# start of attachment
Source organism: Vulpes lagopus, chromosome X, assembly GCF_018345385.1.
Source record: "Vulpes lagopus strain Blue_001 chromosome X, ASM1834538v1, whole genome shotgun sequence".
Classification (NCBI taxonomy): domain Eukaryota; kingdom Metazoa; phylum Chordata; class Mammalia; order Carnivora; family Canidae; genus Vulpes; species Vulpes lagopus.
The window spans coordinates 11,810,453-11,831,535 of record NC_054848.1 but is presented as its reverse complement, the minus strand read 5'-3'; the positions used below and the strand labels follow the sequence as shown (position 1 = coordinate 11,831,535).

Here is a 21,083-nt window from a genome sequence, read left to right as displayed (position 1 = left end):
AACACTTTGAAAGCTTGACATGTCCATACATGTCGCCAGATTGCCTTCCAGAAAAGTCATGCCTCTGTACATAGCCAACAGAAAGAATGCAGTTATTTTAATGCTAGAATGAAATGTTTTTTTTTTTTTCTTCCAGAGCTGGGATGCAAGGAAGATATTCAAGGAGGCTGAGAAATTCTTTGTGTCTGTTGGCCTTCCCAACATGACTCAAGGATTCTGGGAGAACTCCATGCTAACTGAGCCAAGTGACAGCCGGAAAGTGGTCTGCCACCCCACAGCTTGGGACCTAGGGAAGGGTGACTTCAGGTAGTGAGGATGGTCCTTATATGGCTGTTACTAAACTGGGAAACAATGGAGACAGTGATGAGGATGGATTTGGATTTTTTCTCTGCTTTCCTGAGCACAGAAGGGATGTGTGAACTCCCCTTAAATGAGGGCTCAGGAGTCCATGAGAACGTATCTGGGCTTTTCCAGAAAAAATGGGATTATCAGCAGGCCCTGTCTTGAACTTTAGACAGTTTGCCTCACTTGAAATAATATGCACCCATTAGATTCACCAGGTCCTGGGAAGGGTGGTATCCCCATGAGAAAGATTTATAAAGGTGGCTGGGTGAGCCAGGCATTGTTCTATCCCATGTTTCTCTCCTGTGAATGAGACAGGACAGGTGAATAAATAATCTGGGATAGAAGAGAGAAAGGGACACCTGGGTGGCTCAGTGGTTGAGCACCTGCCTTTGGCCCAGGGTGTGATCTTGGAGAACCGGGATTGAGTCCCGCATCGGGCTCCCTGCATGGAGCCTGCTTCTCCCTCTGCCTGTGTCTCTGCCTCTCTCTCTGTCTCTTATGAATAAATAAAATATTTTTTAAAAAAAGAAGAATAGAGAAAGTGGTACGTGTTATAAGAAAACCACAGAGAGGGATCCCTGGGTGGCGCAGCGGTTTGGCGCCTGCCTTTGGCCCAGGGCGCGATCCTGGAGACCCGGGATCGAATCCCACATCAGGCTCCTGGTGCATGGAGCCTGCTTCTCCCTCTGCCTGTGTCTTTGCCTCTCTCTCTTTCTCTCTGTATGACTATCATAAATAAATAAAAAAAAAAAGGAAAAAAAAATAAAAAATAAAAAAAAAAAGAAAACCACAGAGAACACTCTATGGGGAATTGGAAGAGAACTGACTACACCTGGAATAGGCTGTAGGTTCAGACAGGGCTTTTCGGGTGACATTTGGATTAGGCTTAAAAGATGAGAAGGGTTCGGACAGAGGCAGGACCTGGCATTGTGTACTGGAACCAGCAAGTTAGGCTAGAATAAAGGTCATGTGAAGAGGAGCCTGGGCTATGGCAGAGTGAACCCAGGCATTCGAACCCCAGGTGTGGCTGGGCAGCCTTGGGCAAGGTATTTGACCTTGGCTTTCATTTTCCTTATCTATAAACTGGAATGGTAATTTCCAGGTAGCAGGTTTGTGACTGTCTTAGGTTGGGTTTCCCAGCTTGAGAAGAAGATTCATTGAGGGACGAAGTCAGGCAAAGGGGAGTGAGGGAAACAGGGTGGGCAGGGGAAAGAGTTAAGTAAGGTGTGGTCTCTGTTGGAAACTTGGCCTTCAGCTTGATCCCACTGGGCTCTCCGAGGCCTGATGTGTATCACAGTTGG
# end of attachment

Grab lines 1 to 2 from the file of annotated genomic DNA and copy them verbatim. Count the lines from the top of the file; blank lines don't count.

Source organism: Vulpes lagopus, chromosome X, assembly GCF_018345385.1.
Source record: "Vulpes lagopus strain Blue_001 chromosome X, ASM1834538v1, whole genome shotgun sequence".